Why air inside schools, colleges may be toxic

NEW DELHI: Schools and colleges in the city are at a higher risk of indoor air pollution due to poor ventilation and use of chalk and other items that increase the level of volatile organic compounds.
This was revealed in a study released on Friday by IIT Delhi’s Centre of Excellence for Research on Clean Air (CERCA). It added that schools and colleges had PM10 and PM2.5 concentration much beyond WHO standards. The PM2.5 input-output ratio was more than one in all the selected six schools.

The baseline survey titled Project MAQUID (Monitoring of Air Quality in Urban Indoors in Delhi) was conducted by IIT-Delhi in association with Society for Indoor Environment and Kaiterra, an air quality instrument company, at 37 sites, including schools, colleges, hospitals, restaurants, residential buildings, shopping malls and cinemas, from October 15, 2019 to January 30, 2020. Monitoring was done 24×7 in most of the selected buildings using air quality monitors.
“We want to raise awareness about indoor air quality because people spend more than 90% of their time in indoor environments,” said CERCA founder Arun Duggal.
The study mentioned that far less attention was paid to indoor air pollution in urban areas due to the complex nature and types of indoor environments. Multiple sources, such as tobacco smoking, building materials, occupant activities and poorly maintained ventilation systems, can co-exist in urban buildings and make the pollution levels worse.
The pollutants of prime concern could be particulate matter, gases, biological aerosols and volatile organic compounds, according to existing studies on different buildings across the world, which can affect the health and well-being of the occupants.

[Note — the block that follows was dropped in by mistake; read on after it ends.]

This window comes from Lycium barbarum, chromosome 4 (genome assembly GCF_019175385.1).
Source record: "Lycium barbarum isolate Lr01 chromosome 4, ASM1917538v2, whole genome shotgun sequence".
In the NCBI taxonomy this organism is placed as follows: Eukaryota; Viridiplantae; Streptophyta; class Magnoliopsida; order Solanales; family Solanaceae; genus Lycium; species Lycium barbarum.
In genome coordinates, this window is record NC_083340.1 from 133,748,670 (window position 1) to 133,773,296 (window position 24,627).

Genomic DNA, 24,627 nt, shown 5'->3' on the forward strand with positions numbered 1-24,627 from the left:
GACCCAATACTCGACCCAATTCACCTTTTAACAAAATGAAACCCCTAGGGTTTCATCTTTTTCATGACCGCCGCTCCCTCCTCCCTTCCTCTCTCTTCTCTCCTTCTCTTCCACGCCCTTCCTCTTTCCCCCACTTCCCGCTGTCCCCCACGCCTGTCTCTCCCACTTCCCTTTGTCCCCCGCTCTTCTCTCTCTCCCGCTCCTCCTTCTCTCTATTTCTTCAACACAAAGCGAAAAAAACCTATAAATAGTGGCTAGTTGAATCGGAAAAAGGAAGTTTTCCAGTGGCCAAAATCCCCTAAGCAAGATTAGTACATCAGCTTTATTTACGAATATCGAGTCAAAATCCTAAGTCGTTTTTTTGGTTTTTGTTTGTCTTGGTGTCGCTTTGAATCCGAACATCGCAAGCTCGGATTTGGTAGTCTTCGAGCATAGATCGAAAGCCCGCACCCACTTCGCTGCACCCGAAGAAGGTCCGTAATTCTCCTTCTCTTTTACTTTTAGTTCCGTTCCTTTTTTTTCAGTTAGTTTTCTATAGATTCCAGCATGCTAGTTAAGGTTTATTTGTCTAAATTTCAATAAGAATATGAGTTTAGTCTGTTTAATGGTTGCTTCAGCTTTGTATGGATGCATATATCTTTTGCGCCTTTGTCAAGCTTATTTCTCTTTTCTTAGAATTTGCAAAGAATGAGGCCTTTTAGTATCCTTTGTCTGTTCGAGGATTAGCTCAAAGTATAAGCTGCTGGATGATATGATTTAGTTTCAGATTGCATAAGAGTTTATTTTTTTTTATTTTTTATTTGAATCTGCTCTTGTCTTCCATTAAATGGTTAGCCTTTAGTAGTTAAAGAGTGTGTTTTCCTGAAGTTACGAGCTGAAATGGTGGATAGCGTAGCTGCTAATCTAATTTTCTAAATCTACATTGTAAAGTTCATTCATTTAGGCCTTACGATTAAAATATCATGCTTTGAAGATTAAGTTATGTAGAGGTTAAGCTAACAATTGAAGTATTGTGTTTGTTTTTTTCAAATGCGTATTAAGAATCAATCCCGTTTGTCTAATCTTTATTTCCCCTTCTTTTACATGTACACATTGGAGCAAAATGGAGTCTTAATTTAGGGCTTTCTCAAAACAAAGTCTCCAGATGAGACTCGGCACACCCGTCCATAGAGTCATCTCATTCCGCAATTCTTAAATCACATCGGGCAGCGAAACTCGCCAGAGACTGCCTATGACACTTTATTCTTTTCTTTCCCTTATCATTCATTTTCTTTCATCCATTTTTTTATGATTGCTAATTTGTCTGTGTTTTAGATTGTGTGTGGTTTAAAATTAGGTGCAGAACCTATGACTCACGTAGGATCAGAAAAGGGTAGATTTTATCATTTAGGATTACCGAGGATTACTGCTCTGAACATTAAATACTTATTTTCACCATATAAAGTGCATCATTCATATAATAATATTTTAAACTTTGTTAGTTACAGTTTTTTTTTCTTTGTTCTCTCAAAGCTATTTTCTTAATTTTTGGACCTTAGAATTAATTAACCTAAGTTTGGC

It was found that the concentration of both PM10 and PM2.5 was 2-5 times higher than the permissible limits set by Central Pollution Control Board (CPCB) for ambient air quality and 10-15 times higher than the WHO 24-hour average limits. It was also revealed that despite a ban on smoking in public spaces, it was rampant in offices, hospitals and colleges.
The level of volatile organic compounds was the highest in hospitals and restaurants due to the rampant use of chemical cleaning agents, floor cleaners and cooking oils.
CERCA has called for more education and awareness on the sources and effects of indoor air quality with mitigation solutions. “There needs to be a comprehensive assessment of indoor air quality, including the presence of bacteria and viruses in existing public spaces. Also, national standards or guidelines on indoor air quality should be developed by Union ministry of environment and CPCB based on available scientific knowledge and research studies,” the report stated.
Meanwhile, during the webinar in which the report was released, hackers drew obscene images on the screen before the intrusion was removed.

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